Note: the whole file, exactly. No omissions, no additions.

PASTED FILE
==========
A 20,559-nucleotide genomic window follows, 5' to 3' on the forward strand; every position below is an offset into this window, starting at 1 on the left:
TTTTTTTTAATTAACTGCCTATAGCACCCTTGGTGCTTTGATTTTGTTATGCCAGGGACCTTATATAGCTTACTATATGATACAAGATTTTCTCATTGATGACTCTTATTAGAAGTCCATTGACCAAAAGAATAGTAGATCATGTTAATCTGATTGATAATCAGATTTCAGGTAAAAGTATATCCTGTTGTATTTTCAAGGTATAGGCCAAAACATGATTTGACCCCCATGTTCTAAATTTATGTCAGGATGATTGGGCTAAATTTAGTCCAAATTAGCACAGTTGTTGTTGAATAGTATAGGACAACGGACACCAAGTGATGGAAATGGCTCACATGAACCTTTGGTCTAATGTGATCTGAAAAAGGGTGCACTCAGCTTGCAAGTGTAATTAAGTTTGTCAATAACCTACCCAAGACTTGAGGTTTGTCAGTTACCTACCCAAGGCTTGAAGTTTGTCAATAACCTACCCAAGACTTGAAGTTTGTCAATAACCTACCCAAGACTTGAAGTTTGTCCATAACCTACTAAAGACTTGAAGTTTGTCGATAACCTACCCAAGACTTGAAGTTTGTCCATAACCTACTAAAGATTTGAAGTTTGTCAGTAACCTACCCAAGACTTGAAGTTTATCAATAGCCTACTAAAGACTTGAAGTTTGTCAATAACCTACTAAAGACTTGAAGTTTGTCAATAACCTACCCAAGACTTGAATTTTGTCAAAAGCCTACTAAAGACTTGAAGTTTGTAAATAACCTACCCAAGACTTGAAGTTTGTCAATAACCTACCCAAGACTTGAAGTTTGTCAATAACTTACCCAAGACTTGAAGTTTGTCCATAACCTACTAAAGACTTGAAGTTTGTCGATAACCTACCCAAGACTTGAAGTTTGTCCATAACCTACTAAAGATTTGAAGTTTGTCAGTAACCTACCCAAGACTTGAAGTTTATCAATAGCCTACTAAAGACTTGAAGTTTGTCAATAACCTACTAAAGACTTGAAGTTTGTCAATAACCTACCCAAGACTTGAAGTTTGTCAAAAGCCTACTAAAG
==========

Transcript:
A 20,559-nucleotide genomic window follows, 5' to 3' on the forward strand; every position below is an offset into this window, starting at 1 on the left:
TTTTTTTTAATTAACTGCCTATAGCACCCTTGGTGCTTTGATTTTGTTATGCCAGGGACCTTATATAGCTTACTATATGATACAAGATTTTCTCATTGATGACTCTTATTAGAAGTCCATTGACCAAAAGAATAGTAGATCATGTTAATCTGATTGATAATCAGATTTCAGGTAAAAGTATATCCTGTTGTATTTTCAAGGTATAGGCCAAAACATGATTTGACCCCCATGTTCTAAATTTATGTCAGGATGATTGGGCTAAATTTAGTCCAAATTAGCACAGTTGTTGTTGAATAGTATAGGACAACGGACACCAAGTGATGGAAATGGCTCACATGAACCTTTGGTCTAATGTGATCTGAAAAAGGGTGCACTCAGCTTGCAAGTGTAATTAAGTTTGTCAATAACCTACCCAAGACTTGAGGTTTGTCAGTTACCTACCCAAGGCTTGAAGTTTGTCAATAACCTACCCAAGACTTGAAGTTTGTCAATAACCTACCCAAGACTTGAAGTTTGTCCATAACCTACTAAAGACTTGAAGTTTGTCGATAACCTACCCAAGACTTGAAGTTTGTCCATAACCTACTAAAGATTTGAAGTTTGTCAGTAACCTACCCAAGACTTGAAGTTTATCAATAGCCTACTAAAGACTTGAAGTTTGTCAATAACCTACTAAAGACTTGAAGTTTGTCAATAACCTACCCAAGACTTGAATTTTGTCAAAAGCCTACTAAAGACTTGAAGTTTGTAAATAACCTACCCAAGACTTGAAGTTTGTCAATAACCTACCCAAGACTTGAAGTTTGTCAATAACTTACCCAAGACTTGAAGTTTGTCCATAACCTACTAAAGACTTGAAGTTTGTCGATAACCTACCCAAGACTTGAAGTTTGTCCATAACCTACTAAAGATTTGAAGTTTGTCAGTAACCTACCCAAGACTTGAAGTTTATCAATAGCCTACTAAAGACTTGAAGTTTGTCAATAACCTACTAAAGACTTGAAGTTTGTCAATAACCTACCCAAGACTTGAAGTTTGTCAAAAGCCTACTAAAG